All unit, council and district PTAs must conduct audits semiannually.
An audit is a formal examination of the financial books and records of the financial officers of the PTA. It serves to certify that receipts and expenditures, as authorized in the minutes, are in conformity with Bylaws for Local PTA/PTSA Units, Standing Rules, and budget limitations. The PTA audit serves as an official examination of the financial records conducted by the auditor or appointed audit committee at the times specified in the Bylaws for Local PTA/PTSA Units,Article VI, Section 8 and when there is a change in financial officers.
At the beginning of the year, the treasurer should set up the books from the perspective of an auditor. The auditor should meet with the financial officers and explain what is required to conduct an audit.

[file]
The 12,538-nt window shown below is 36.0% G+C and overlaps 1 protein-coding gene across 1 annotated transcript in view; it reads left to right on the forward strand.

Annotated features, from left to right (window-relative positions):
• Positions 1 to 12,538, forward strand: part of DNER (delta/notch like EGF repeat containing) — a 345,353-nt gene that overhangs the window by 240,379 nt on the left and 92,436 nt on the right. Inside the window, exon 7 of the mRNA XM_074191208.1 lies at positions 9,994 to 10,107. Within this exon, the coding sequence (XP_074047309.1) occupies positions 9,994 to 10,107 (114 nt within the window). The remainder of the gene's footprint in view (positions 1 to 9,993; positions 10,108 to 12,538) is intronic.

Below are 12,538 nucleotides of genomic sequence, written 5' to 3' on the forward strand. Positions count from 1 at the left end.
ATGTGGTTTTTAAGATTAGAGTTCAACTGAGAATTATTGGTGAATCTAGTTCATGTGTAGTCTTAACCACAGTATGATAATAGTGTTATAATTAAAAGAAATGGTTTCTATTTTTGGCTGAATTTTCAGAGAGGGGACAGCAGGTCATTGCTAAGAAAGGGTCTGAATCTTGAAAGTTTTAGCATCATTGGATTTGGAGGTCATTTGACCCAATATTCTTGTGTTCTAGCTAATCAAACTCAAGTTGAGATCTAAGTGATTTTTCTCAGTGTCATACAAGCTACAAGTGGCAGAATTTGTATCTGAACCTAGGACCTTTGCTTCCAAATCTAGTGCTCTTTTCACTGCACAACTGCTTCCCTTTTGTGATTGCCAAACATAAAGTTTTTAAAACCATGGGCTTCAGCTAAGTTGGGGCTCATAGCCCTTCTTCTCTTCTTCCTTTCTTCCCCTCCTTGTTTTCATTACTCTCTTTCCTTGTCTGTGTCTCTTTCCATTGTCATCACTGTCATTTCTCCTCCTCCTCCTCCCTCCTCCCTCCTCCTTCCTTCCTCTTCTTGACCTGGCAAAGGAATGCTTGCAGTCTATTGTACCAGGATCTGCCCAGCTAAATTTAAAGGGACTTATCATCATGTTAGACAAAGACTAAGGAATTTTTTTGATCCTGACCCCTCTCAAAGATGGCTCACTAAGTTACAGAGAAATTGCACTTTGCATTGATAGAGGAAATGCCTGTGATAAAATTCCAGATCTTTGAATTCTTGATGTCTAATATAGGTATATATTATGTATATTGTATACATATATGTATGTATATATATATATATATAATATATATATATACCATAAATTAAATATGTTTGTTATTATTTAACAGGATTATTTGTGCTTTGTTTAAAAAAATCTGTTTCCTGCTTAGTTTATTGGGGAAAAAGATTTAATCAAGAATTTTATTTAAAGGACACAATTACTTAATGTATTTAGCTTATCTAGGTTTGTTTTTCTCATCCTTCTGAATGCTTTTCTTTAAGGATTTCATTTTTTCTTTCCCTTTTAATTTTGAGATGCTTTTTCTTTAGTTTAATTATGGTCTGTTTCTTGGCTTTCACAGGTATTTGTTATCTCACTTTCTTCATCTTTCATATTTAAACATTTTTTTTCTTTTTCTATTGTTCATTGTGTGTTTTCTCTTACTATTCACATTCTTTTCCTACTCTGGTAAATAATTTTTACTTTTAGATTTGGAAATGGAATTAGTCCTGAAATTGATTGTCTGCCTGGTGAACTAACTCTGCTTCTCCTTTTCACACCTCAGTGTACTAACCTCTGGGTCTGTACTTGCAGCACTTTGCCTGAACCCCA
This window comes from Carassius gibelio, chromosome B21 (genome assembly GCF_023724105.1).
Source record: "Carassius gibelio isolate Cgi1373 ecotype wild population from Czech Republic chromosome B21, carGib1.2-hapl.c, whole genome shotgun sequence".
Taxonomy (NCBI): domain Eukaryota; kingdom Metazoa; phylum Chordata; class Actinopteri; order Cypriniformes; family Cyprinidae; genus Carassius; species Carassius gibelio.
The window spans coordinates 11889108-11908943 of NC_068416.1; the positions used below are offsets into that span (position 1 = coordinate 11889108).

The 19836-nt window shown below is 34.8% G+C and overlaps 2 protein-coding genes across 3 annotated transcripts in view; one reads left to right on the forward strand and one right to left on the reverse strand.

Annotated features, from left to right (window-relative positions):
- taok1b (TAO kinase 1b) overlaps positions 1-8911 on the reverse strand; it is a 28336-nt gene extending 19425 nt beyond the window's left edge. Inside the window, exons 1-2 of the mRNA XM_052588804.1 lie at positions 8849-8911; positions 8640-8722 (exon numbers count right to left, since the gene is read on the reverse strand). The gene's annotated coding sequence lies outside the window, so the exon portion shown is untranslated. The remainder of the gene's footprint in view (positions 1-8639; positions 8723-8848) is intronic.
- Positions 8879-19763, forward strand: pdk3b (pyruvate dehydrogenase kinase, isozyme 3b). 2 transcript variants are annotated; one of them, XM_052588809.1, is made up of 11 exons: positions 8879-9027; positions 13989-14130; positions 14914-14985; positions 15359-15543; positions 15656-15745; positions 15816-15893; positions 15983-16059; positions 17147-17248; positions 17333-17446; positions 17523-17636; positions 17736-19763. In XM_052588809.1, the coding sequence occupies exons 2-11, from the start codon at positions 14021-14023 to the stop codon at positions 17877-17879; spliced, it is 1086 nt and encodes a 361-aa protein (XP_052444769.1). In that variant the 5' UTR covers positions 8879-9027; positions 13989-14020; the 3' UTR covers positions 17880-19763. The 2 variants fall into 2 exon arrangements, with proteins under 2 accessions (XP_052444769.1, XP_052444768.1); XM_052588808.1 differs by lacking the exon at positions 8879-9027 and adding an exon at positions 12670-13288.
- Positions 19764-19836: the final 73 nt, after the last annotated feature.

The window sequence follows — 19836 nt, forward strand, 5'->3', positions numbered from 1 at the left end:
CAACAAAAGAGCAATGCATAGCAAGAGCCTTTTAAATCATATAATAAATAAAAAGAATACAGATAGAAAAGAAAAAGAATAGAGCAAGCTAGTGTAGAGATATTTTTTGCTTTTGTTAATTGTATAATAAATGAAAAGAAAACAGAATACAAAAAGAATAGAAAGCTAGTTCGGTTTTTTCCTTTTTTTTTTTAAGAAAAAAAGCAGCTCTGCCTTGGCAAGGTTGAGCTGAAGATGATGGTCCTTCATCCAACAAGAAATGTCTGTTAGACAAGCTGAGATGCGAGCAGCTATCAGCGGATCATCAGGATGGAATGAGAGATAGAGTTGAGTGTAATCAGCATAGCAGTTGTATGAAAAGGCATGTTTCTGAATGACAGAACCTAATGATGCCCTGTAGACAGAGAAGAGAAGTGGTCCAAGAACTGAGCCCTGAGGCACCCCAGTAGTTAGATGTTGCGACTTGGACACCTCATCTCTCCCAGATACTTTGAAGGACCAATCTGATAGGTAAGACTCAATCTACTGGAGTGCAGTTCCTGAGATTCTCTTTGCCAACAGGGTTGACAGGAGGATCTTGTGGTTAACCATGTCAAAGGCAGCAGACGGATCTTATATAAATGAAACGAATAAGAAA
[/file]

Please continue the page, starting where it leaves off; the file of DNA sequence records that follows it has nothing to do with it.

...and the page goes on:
Purpose of an Audit
An audit determines the accuracy of the books, detects inconsistencies or errors, provides recommendations for corrective action, protects the financial officers, verifies that funds were sent through channels as appropriate, and assures the membership that the association's resources were managed in a businesslike manner within the regulations established for their use.
The person conducting the audit should always be impartial and not related by blood or marriage nor reside in the same household as the president or other financial officers or any chairmen handling funds.
The auditor is often a member of the budget, programs, or fundraising committees, but is never the one authorized to sign the PTA's checks. It is permissible for the PTA to hire a professional to conduct the audit.